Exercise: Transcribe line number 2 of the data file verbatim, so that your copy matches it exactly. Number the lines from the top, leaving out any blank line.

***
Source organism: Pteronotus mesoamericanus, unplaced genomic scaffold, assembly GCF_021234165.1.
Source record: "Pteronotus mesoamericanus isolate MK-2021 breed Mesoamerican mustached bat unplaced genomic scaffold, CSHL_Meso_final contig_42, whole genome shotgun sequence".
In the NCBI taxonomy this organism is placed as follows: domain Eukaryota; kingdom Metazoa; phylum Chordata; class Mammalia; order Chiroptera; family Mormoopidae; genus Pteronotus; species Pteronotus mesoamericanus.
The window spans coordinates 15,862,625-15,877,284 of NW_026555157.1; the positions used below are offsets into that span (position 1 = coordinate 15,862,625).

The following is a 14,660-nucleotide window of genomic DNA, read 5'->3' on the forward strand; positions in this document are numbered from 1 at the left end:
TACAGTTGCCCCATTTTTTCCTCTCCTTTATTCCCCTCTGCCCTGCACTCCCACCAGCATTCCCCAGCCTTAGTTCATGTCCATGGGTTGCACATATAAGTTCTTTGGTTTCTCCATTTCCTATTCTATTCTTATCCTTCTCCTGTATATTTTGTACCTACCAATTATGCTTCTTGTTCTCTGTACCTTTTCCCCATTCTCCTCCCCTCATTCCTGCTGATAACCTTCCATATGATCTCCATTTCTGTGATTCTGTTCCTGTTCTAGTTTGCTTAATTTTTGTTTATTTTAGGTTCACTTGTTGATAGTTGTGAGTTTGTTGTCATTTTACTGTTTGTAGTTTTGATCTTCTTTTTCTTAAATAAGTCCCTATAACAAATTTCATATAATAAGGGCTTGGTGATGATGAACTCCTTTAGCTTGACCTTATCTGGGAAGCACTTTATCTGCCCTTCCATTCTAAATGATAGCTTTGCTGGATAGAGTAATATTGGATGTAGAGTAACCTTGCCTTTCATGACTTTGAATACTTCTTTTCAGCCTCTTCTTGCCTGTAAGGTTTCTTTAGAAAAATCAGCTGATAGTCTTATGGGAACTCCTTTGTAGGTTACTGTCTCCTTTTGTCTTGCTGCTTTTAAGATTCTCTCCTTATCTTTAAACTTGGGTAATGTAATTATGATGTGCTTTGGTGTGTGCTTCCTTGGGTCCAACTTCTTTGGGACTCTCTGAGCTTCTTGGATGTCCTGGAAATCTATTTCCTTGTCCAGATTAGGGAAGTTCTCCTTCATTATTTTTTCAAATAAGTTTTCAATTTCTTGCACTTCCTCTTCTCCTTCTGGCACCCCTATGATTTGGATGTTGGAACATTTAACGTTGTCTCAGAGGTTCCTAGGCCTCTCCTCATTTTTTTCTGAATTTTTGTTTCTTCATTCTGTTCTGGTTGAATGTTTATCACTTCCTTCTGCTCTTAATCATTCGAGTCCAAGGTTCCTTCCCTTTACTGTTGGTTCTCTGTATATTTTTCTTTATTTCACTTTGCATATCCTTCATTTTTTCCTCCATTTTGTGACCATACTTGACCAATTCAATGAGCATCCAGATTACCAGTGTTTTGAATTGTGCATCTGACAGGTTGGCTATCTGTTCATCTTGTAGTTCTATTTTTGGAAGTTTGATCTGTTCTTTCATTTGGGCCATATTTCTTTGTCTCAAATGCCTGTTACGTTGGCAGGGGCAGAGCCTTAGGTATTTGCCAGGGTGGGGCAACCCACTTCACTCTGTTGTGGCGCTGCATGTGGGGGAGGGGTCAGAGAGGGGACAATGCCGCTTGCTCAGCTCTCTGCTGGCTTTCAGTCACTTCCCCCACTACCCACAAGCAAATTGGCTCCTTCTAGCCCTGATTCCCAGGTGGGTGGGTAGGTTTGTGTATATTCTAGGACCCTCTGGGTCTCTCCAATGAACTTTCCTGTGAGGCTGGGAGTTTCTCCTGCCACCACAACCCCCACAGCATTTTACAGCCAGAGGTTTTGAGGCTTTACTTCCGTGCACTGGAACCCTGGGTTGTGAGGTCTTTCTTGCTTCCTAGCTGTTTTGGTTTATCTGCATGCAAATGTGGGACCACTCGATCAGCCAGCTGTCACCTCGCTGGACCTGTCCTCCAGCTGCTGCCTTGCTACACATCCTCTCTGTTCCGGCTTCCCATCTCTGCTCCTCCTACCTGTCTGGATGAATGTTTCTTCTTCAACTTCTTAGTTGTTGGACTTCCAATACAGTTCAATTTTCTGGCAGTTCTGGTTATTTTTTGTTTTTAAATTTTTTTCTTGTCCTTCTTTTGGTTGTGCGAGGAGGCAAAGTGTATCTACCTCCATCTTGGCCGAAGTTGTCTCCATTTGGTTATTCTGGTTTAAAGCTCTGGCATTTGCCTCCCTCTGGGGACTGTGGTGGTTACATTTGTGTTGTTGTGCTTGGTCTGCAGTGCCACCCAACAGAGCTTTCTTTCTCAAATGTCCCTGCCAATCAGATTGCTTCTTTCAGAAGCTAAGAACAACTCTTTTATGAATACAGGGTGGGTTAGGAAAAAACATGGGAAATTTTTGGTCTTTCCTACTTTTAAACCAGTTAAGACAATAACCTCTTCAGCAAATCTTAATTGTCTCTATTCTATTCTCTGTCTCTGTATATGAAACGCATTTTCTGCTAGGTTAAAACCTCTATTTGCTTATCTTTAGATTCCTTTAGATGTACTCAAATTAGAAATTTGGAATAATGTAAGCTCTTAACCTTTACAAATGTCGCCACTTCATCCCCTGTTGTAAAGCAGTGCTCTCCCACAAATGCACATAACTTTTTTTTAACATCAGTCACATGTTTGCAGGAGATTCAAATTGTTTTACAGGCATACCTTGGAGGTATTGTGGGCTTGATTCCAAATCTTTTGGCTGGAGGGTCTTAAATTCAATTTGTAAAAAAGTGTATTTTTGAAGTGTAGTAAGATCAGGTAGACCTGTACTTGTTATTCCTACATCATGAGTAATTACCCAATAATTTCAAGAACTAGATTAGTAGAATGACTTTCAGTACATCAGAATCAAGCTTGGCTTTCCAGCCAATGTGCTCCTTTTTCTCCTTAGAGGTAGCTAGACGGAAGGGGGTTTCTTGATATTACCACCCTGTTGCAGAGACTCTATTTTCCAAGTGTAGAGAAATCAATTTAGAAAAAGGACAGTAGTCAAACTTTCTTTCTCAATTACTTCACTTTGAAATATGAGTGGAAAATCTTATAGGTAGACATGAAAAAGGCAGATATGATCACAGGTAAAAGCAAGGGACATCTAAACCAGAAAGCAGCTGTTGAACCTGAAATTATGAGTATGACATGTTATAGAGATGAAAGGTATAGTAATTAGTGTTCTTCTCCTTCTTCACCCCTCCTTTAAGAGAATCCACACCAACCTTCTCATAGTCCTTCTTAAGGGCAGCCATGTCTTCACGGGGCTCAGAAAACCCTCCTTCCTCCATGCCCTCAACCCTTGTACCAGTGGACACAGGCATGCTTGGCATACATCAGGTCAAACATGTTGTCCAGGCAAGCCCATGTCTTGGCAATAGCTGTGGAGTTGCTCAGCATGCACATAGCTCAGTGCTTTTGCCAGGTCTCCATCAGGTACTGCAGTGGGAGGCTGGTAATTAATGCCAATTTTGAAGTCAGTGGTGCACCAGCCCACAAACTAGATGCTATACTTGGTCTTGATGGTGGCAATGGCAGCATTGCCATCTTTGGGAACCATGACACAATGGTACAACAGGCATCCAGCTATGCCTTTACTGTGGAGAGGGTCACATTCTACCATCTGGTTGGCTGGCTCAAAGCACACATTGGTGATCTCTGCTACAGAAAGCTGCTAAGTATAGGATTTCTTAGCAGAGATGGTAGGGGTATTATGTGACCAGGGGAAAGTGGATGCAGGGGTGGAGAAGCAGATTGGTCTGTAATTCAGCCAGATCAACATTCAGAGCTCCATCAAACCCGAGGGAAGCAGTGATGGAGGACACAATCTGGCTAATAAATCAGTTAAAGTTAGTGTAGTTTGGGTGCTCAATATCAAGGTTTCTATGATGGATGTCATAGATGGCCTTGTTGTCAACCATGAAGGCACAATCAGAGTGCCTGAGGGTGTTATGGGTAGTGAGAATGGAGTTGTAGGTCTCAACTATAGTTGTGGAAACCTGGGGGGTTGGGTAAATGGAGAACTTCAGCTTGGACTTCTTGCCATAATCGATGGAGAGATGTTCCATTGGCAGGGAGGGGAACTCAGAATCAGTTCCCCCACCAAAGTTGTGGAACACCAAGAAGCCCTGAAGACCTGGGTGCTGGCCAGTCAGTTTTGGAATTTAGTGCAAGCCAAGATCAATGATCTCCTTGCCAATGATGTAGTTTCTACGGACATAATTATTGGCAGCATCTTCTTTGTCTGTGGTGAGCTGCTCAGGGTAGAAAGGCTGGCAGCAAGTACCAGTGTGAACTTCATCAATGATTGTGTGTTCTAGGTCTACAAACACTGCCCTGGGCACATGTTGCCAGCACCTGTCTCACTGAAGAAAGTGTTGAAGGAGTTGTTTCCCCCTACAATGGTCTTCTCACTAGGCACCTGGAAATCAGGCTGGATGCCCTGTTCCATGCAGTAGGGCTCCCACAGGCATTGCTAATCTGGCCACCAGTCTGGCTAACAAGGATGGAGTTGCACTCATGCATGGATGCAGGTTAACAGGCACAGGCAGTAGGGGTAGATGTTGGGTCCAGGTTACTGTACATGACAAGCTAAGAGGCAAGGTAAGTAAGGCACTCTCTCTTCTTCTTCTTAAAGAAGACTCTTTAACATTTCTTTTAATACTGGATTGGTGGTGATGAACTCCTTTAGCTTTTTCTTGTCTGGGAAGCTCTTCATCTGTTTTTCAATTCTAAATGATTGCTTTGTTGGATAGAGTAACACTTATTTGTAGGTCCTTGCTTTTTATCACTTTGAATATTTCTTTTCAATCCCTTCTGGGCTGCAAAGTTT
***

Source record: "Pteronotus mesoamericanus isolate MK-2021 breed Mesoamerican mustached bat unplaced genomic scaffold, CSHL_Meso_final contig_42, whole genome shotgun sequence".